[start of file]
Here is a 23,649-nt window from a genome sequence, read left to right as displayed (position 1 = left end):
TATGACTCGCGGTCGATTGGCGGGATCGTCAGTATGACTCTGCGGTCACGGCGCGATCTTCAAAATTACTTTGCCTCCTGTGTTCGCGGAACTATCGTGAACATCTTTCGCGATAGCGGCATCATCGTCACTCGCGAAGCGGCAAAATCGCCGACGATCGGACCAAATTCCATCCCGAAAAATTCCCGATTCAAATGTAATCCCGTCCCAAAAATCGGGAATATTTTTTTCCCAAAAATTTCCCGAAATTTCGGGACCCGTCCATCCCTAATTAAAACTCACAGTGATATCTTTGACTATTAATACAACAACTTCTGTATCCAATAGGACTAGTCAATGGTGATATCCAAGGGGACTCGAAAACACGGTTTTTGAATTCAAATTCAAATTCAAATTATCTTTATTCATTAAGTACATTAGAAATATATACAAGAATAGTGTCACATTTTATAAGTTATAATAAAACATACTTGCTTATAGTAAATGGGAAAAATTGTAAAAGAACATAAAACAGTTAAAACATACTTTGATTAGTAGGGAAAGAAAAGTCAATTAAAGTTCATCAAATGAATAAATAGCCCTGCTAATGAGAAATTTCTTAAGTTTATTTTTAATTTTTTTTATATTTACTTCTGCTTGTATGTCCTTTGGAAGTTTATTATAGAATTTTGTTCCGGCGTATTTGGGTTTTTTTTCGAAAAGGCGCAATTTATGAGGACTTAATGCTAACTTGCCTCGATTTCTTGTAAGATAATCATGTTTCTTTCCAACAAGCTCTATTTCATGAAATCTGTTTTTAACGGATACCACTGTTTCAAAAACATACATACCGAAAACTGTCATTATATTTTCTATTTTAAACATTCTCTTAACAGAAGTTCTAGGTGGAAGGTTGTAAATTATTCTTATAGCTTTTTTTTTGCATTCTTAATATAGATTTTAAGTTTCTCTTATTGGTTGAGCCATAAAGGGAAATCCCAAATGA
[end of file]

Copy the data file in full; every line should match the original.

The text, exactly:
Here is a 23,649-nt window from a genome sequence, read left to right as displayed (position 1 = left end):
TATGACTCGCGGTCGATTGGCGGGATCGTCAGTATGACTCTGCGGTCACGGCGCGATCTTCAAAATTACTTTGCCTCCTGTGTTCGCGGAACTATCGTGAACATCTTTCGCGATAGCGGCATCATCGTCACTCGCGAAGCGGCAAAATCGCCGACGATCGGACCAAATTCCATCCCGAAAAATTCCCGATTCAAATGTAATCCCGTCCCAAAAATCGGGAATATTTTTTTCCCAAAAATTTCCCGAAATTTCGGGACCCGTCCATCCCTAATTAAAACTCACAGTGATATCTTTGACTATTAATACAACAACTTCTGTATCCAATAGGACTAGTCAATGGTGATATCCAAGGGGACTCGAAAACACGGTTTTTGAATTCAAATTCAAATTCAAATTATCTTTATTCATTAAGTACATTAGAAATATATACAAGAATAGTGTCACATTTTATAAGTTATAATAAAACATACTTGCTTATAGTAAATGGGAAAAATTGTAAAAGAACATAAAACAGTTAAAACATACTTTGATTAGTAGGGAAAGAAAAGTCAATTAAAGTTCATCAAATGAATAAATAGCCCTGCTAATGAGAAATTTCTTAAGTTTATTTTTAATTTTTTTTATATTTACTTCTGCTTGTATGTCCTTTGGAAGTTTATTATAGAATTTTGTTCCGGCGTATTTGGGTTTTTTTTCGAAAAGGCGCAATTTATGAGGACTTAATGCTAACTTGCCTCGATTTCTTGTAAGATAATCATGTTTCTTTCCAACAAGCTCTATTTCATGAAATCTGTTTTTAACGGATACCACTGTTTCAAAAACATACATACCGAAAACTGTCATTATATTTTCTATTTTAAACATTCTCTTAACAGAAGTTCTAGGTGGAAGGTTGTAAATTATTCTTATAGCTTTTTTTTTGCATTCTTAATATAGATTTTAAGTTTCTCTTATTGGTTGAGCCATAAAGGGAAATCCCAAATGA